Ed stared back at me. “Bob,” was all he said. The silenced gun spat a bullet, and Bob shot my daddy in the head. Blood splattered the bedspread and the wall. He fell sideways across the bed then rolled slowly to the floor, dead and silent.
My daddy was gone. All my ties with the past were finally and permanently cut. I stood in stunned silence. It wasn’t the first time I’d seen a man killed right in front of me, but none of them had been my daddy.
“Now you know we’re serious.” Ed’s cold stare bounced between us. There was a knock on the door.
“Ya’ll call for room service?” cried a muffled female voice on the other side of the door.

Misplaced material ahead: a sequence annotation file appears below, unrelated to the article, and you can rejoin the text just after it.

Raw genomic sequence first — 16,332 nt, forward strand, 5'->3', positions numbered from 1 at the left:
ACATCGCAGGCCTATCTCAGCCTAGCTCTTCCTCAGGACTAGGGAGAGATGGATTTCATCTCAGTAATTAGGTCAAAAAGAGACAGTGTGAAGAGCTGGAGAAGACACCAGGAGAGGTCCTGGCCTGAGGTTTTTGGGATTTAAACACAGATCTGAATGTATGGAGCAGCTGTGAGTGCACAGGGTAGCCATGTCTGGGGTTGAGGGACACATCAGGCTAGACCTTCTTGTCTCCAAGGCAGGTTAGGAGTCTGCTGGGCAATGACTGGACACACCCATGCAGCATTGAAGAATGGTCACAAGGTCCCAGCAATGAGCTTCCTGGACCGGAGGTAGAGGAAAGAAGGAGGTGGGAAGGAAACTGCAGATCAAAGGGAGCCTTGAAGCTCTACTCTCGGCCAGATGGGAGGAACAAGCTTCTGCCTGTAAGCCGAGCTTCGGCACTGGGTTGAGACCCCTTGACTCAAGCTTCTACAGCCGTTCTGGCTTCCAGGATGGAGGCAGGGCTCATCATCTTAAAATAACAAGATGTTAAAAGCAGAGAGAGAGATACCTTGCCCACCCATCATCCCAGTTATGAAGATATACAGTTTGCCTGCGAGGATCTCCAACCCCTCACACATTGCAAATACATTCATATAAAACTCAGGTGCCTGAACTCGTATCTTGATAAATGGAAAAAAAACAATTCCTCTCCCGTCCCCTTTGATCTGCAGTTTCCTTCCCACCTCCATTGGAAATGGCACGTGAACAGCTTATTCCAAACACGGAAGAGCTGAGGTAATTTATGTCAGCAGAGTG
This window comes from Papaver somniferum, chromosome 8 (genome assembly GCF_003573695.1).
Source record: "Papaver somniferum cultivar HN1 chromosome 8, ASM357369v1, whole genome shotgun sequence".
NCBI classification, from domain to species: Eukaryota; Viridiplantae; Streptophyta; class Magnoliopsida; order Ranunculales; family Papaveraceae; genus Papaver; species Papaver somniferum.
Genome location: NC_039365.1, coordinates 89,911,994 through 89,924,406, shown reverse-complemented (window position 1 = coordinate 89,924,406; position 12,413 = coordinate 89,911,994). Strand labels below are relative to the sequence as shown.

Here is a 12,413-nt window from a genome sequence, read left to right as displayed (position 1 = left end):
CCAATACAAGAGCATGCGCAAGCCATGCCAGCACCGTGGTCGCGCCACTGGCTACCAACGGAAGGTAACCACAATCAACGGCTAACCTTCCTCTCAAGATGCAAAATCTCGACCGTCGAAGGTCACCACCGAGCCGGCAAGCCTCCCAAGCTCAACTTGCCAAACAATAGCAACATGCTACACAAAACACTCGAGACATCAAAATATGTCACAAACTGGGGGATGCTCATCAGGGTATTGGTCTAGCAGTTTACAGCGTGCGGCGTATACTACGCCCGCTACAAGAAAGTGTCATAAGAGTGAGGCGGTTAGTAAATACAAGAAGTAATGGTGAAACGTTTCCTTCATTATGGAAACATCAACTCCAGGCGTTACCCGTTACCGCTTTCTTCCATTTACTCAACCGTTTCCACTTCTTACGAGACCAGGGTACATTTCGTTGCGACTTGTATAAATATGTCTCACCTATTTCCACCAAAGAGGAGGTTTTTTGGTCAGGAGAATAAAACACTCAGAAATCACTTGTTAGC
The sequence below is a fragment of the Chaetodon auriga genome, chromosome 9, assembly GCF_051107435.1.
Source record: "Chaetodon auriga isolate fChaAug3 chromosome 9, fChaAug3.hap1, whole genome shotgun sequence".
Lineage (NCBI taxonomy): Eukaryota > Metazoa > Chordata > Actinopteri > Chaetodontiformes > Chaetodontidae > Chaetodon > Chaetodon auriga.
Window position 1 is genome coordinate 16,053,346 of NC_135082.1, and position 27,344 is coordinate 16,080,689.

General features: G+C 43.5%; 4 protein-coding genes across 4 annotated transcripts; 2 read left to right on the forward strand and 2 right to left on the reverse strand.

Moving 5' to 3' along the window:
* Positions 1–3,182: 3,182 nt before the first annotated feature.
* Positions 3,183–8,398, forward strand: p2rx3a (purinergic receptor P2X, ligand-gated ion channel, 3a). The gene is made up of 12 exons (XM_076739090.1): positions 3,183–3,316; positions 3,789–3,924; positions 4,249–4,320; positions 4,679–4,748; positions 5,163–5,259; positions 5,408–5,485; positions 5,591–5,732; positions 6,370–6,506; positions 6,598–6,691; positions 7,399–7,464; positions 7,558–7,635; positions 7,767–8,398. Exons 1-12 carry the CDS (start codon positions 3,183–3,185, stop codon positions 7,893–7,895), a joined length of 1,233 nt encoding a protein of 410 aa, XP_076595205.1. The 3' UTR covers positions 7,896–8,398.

Bryan pulled me off to one side. Ed spoke to the guy who'd kicked me in the head: “Tell her to go away.”
The guy stepped to the door, opened it a crack, and peered out with one eye. A loud gunshot took out his eye and the back of his head.
I slammed Bryan back against the wall as the door burst open.
Bob was the only one holding a gun. He expected the shooter to be standing. He shot high. Kelly Jo was crouching against the door jamb. She took him out easily.
Ed hadn’t moved from the corner of the bed. Answering a certain kind of justice, Kelly Jo drilled Ed through the heart with his own gun. When she stepped into the room and pointed the gun in Bryan’s direction, I twisted free and fell out of the way. Kelly Jo shot him between the eyes. He slid down the wall and sat, staring at nothing. It was all over in about fifteen seconds.